• In June, the University of Texas at El Paso (UTEP) provided an update on the development of 3D printed breast implants made from a patient’s own cells. The work is being conducted by Thomas Boland, the university’s research director of biomedical engineering, at TeVido Biodevices (a biomedical startup Boland co-founded).
  • Princeton University researchers announced in May the creation of a functioning “bionic ear” that merges biological material with electronics. Using a 3D printer, they fashioned the ear by combining a matrix of hydrogel and cartilage cells with silver nanoparticles in the shape of a coil antenna. The ear can pick up radio frequency (RF) signals beyond the range of human hearing.
  • Organovo presented data on its 3D bioprinted liver at the 2013 Experimental Biology conference in Boston in April. The company anticipates its technology initially will be used in drug R&D, providing a more accurate medium for testing than animal models, and eventually to grow human tissues for surgical therapy and transplantation.

The rapid pace of innovation in 3D printed medical devices has caught the attention of the FDA. In a recent blog post, Steven K. Pollack and James Coburn of the agency’s Office of Science and Engineering Laboratories (OSEL) acknowledged that “3D printing is fast becoming a focus in our practice of regulatory science” and indicated that two OSEL labs — the Functional Performance and Device Use Laboratory and the Laboratory for Solid Mechanics — are hard at work determining how the FDA should evaluate medical devices made using the technology.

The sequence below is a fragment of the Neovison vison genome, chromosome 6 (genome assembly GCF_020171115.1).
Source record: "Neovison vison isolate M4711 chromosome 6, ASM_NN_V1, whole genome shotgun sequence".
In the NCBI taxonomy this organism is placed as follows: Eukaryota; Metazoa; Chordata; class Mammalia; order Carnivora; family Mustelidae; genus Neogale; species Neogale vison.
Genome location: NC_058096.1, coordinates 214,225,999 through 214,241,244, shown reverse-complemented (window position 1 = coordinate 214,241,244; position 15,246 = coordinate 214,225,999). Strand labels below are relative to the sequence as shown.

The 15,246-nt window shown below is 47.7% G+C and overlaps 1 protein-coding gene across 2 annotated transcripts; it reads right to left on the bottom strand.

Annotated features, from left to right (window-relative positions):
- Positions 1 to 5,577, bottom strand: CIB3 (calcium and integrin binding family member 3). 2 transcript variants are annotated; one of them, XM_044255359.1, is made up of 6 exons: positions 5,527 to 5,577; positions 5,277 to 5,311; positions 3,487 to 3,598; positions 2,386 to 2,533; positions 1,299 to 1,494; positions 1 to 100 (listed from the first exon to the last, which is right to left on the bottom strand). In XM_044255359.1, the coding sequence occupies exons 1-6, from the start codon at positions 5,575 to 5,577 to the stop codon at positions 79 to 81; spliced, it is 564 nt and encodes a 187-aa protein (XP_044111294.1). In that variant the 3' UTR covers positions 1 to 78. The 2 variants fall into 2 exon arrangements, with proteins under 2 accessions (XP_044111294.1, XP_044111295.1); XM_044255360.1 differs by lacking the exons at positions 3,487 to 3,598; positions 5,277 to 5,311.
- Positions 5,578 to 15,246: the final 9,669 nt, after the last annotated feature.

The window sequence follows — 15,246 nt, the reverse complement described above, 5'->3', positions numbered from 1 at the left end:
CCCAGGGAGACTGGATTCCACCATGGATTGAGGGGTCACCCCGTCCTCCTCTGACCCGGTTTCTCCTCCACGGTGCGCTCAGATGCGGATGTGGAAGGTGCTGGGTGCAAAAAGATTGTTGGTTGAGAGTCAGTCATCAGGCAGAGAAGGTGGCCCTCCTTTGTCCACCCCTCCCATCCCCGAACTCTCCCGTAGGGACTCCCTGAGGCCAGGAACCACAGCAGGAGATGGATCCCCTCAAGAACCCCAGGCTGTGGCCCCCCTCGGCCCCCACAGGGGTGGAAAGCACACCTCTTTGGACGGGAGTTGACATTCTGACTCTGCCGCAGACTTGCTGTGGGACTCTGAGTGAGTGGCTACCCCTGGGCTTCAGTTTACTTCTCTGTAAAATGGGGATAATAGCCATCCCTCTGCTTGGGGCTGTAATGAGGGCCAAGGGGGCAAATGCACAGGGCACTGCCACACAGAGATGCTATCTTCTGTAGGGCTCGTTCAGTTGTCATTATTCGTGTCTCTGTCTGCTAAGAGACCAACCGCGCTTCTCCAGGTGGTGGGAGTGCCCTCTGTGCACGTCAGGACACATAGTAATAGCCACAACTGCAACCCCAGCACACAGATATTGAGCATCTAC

Putting the appropriate regulatory framework in place is one of many hurdles 3D printing will have to clear on its way to more widespread use in medicine. However, the persistent improvement of 3D printing technologies and techniques, and a continued drop in equipment and material prices, will only hasten its adoption. Make no mistake about it: 3D printing will radically change the medical device industry, and in many ways, it already has.

What are your opinions about 3D printing’s likely impact on the medical device space? Will it live up to the hype? Why or why not? Please share your comments below.

Photo by Frank Wojciechowski, courtesy of Princeton University